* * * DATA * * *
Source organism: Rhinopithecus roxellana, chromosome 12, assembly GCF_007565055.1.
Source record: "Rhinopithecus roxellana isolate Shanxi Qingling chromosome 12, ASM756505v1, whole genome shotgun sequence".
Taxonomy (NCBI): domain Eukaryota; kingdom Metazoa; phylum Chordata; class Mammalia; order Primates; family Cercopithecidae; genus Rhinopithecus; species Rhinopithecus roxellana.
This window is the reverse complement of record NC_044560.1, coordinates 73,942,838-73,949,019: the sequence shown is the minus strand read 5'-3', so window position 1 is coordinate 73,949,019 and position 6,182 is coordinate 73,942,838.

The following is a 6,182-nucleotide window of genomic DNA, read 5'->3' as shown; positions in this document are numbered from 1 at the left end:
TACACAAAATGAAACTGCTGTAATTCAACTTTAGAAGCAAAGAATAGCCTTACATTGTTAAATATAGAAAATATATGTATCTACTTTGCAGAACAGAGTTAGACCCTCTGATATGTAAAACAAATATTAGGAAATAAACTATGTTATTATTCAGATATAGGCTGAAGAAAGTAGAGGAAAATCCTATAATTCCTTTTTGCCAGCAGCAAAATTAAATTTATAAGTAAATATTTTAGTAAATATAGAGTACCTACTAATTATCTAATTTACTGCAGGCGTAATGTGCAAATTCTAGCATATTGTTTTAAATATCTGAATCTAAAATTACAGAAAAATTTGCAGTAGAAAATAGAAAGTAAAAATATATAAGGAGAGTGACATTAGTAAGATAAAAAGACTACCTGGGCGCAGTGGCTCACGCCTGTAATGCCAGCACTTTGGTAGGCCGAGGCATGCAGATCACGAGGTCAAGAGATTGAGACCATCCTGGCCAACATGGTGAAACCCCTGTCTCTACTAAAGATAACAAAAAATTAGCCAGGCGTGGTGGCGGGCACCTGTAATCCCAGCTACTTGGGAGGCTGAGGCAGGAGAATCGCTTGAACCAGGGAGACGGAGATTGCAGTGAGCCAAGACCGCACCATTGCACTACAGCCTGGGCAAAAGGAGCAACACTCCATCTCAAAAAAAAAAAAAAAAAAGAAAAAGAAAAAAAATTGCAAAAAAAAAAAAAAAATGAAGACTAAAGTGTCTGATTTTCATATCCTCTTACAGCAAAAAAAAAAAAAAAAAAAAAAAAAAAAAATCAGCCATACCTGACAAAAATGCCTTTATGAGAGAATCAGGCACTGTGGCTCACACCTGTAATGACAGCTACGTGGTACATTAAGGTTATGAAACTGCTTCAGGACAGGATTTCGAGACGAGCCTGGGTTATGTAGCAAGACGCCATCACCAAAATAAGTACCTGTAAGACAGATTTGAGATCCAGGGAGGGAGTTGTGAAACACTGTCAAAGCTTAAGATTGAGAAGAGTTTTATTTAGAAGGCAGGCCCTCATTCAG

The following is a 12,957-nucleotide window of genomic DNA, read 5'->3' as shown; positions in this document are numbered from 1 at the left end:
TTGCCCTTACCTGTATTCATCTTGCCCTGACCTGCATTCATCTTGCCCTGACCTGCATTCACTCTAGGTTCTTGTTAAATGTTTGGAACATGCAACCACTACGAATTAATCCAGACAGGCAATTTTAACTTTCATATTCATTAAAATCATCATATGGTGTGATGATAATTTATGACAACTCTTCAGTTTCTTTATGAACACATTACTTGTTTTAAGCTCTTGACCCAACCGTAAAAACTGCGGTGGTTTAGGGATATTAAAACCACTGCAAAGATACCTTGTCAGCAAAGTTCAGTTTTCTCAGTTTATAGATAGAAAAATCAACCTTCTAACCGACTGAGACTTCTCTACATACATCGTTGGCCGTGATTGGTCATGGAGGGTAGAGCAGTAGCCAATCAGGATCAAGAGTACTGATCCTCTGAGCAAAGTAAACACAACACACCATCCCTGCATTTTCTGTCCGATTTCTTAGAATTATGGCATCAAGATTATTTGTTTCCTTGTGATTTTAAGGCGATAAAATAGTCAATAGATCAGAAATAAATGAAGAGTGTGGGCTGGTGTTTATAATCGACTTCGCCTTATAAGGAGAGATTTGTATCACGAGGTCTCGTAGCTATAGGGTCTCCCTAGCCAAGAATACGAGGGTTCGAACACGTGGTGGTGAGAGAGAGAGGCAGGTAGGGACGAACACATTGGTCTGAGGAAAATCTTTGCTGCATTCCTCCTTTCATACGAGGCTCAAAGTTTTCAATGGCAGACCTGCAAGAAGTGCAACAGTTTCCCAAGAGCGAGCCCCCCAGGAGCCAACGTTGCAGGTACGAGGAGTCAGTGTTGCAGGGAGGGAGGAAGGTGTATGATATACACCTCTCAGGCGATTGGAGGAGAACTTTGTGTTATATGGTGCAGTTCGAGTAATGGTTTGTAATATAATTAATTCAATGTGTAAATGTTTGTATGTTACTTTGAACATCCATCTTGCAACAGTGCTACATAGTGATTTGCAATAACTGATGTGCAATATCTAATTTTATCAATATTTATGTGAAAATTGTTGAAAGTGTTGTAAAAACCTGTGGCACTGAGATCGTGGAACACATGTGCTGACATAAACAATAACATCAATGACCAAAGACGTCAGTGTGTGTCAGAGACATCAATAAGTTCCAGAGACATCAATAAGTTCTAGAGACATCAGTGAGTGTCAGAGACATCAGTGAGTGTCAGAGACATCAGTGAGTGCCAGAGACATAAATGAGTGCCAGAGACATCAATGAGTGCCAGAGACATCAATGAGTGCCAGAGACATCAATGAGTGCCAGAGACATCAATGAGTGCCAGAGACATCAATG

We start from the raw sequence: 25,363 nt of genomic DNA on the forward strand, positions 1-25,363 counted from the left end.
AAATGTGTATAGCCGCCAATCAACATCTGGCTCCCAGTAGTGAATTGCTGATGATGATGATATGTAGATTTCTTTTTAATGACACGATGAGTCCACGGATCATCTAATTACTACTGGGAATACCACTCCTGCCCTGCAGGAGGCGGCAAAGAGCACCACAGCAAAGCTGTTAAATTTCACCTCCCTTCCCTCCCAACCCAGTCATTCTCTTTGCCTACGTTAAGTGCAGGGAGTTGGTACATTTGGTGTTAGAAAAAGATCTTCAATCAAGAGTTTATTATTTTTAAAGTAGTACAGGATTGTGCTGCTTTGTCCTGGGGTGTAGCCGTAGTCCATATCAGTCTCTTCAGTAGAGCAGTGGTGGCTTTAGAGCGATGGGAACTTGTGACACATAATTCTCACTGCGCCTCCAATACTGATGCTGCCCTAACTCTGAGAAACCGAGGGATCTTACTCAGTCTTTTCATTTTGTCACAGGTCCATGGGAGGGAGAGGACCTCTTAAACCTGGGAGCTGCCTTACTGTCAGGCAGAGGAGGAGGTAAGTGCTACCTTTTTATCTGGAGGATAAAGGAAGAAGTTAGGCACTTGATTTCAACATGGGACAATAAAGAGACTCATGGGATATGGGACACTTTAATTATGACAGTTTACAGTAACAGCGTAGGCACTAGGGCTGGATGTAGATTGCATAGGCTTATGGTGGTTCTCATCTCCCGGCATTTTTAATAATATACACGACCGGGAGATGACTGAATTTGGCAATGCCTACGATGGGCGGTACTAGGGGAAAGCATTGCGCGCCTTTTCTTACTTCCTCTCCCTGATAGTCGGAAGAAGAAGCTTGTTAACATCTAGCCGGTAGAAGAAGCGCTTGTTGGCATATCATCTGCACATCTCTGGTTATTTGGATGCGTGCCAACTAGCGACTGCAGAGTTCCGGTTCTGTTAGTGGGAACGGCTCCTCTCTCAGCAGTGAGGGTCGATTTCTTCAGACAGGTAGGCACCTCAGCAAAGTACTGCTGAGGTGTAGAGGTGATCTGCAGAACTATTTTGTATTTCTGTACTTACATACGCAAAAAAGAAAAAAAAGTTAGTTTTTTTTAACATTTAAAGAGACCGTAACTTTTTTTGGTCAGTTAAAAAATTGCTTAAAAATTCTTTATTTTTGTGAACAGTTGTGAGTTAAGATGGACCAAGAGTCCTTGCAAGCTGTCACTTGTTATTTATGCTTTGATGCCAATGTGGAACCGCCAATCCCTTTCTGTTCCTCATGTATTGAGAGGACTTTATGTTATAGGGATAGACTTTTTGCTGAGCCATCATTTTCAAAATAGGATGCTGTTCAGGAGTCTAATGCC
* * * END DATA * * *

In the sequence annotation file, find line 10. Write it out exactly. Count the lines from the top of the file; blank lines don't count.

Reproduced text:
AAATGTGTATAGCCGCCAATCAACATCTGGCTCCCAGTAGTGAATTGCTGATGATGATGATATGTAGATTTCTTTTTAATGACACGATGAGTCCACGGATCATCTAATTACTACTGGGAATACCACTCCTGCCCTGCAGGAGGCGGCAAAGAGCACCACAGCAAAGCTGTTAAATTTCACCTCCCTTCCCTCCCAACCCAGTCATTCTCTTTGCCTACGTTAAGTGCAGGGAGTTGGTACATTTGGTGTTAGAAAAAGATCTTCAATCAAGAGTTTATTATTTTTAAAGTAGTACAGGATTGTGCTGCTTTGTCCTGGGGTGTAGCCGTAGTCCATATCAGTCTCTTCAGTAGAGCAGTGGTGGCTTTAGAGCGATGGGAACTTGTGACACATAATTCTCACTGCGCCTCCAATACTGATGCTGCCCTAACTCTGAGAAACCGAGGGATCTTACTCAGTCTTTTCATTTTGTCACAGGTCCATGGGAGGGAGAGGACCTCTTAAACCTGGGAGCTGCCTTACTGTCAGGCAGAGGAGGAGGTAAGTGCTACCTTTTTATCTGGAGGATAAAGGAAGAAGTTAGGCACTTGATTTCAACATGGGACAATAAAGAGACTCATGGGATATGGGACACTTTAATTATGACAGTTTACAGTAACAGCGTAGGCACTAGGGCTGGATGTAGATTGCATAGGCTTATGGTGGTTCTCATCTCCCGGCATTTTTAATAATATACACGACCGGGAGATGACTGAATTTGGCAATGCCTACGATGGGCGGTACTAGGGGAAAGCATTGCGCGCCTTTTCTTACTTCCTCTCCCTGATAGTCGGAAGAAGAAGCTTGTTAACATCTAGCCGGTAGAAGAAGCGCTTGTTGGCATATCATCTGCACATCTCTGGTTATTTGGATGCGTGCCAACTAGCGACTGCAGAGTTCCGGTTCTGTTAGTGGGAACGGCTCCTCTCTCAGCAGTGAGGGTCGATTTCTTCAGACAGGTAGGCACCTCAGCAAAGTACTGCTGAGGTGTAGAGGTGATCTGCAGAACTATTTTGTATTTCTGTACTTACATACGCAAAAAAGAAAAAAAAGTTAGTTTTTTTTAACATTTAAAGAGACCGTAACTTTTTTTGGTCAGTTAAAAAATTGCTTAAAAATTCTTTATTTTTGTGAACAGTTGTGAGTTAAGATGGACCAAGAGTCCTTGCAAGCTGTCACTTGTTATTTATGCTTTGATGCCAATGTGGAACCGCCAATCCCTTTCTGTTCCTCATGTATTGAGAGGACTTTATGTTATAGGGATAGACTTTTTGCTGAGCCATCATTTTCAAAATAGGATGCTGTTCAGGAGTCTAATGCC